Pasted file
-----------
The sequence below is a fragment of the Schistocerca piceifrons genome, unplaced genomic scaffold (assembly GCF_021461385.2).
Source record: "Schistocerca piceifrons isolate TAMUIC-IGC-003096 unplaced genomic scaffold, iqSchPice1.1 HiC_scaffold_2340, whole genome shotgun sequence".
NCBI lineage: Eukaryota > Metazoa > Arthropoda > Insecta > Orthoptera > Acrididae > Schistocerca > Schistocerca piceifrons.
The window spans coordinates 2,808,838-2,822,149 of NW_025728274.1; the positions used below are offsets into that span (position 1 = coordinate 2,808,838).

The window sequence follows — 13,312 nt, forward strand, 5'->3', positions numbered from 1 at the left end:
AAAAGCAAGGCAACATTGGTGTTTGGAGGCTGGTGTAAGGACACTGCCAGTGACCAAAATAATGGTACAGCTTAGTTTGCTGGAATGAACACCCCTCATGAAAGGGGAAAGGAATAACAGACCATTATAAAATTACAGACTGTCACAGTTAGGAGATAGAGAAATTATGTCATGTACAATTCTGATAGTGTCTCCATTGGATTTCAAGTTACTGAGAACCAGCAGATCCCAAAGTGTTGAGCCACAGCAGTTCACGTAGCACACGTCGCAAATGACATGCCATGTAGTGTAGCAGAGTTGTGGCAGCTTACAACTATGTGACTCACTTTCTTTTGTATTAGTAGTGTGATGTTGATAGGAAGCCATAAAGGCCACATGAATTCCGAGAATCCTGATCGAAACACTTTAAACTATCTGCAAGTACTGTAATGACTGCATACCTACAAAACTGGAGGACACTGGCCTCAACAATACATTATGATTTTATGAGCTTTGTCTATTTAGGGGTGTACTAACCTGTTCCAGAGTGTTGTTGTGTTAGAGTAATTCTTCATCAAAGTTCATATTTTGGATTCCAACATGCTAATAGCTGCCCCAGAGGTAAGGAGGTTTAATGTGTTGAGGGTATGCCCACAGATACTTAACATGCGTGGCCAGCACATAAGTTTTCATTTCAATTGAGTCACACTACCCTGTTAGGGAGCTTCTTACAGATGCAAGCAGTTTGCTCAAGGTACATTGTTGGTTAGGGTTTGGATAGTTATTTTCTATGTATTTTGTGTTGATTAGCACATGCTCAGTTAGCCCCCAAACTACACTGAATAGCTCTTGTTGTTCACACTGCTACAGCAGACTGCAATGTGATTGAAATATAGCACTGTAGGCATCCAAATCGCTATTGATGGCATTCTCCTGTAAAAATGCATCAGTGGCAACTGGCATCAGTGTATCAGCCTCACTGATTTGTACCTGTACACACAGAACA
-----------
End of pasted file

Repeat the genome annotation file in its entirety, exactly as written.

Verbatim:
The sequence below is a fragment of the Schistocerca piceifrons genome, unplaced genomic scaffold (assembly GCF_021461385.2).
Source record: "Schistocerca piceifrons isolate TAMUIC-IGC-003096 unplaced genomic scaffold, iqSchPice1.1 HiC_scaffold_2340, whole genome shotgun sequence".
NCBI lineage: Eukaryota > Metazoa > Arthropoda > Insecta > Orthoptera > Acrididae > Schistocerca > Schistocerca piceifrons.
The window spans coordinates 2,808,838-2,822,149 of NW_025728274.1; the positions used below are offsets into that span (position 1 = coordinate 2,808,838).

The window sequence follows — 13,312 nt, forward strand, 5'->3', positions numbered from 1 at the left end:
AAAAGCAAGGCAACATTGGTGTTTGGAGGCTGGTGTAAGGACACTGCCAGTGACCAAAATAATGGTACAGCTTAGTTTGCTGGAATGAACACCCCTCATGAAAGGGGAAAGGAATAACAGACCATTATAAAATTACAGACTGTCACAGTTAGGAGATAGAGAAATTATGTCATGTACAATTCTGATAGTGTCTCCATTGGATTTCAAGTTACTGAGAACCAGCAGATCCCAAAGTGTTGAGCCACAGCAGTTCACGTAGCACACGTCGCAAATGACATGCCATGTAGTGTAGCAGAGTTGTGGCAGCTTACAACTATGTGACTCACTTTCTTTTGTATTAGTAGTGTGATGTTGATAGGAAGCCATAAAGGCCACATGAATTCCGAGAATCCTGATCGAAACACTTTAAACTATCTGCAAGTACTGTAATGACTGCATACCTACAAAACTGGAGGACACTGGCCTCAACAATACATTATGATTTTATGAGCTTTGTCTATTTAGGGGTGTACTAACCTGTTCCAGAGTGTTGTTGTGTTAGAGTAATTCTTCATCAAAGTTCATATTTTGGATTCCAACATGCTAATAGCTGCCCCAGAGGTAAGGAGGTTTAATGTGTTGAGGGTATGCCCACAGATACTTAACATGCGTGGCCAGCACATAAGTTTTCATTTCAATTGAGTCACACTACCCTGTTAGGGAGCTTCTTACAGATGCAAGCAGTTTGCTCAAGGTACATTGTTGGTTAGGGTTTGGATAGTTATTTTCTATGTATTTTGTGTTGATTAGCACATGCTCAGTTAGCCCCCAAACTACACTGAATAGCTCTTGTTGTTCACACTGCTACAGCAGACTGCAATGTGATTGAAATATAGCACTGTAGGCATCCAAATCGCTATTGATGGCATTCTCCTGTAAAAATGCATCAGTGGCAACTGGCATCAGTGTATCAGCCTCACTGATTTGTACCTGTACACACAGAACA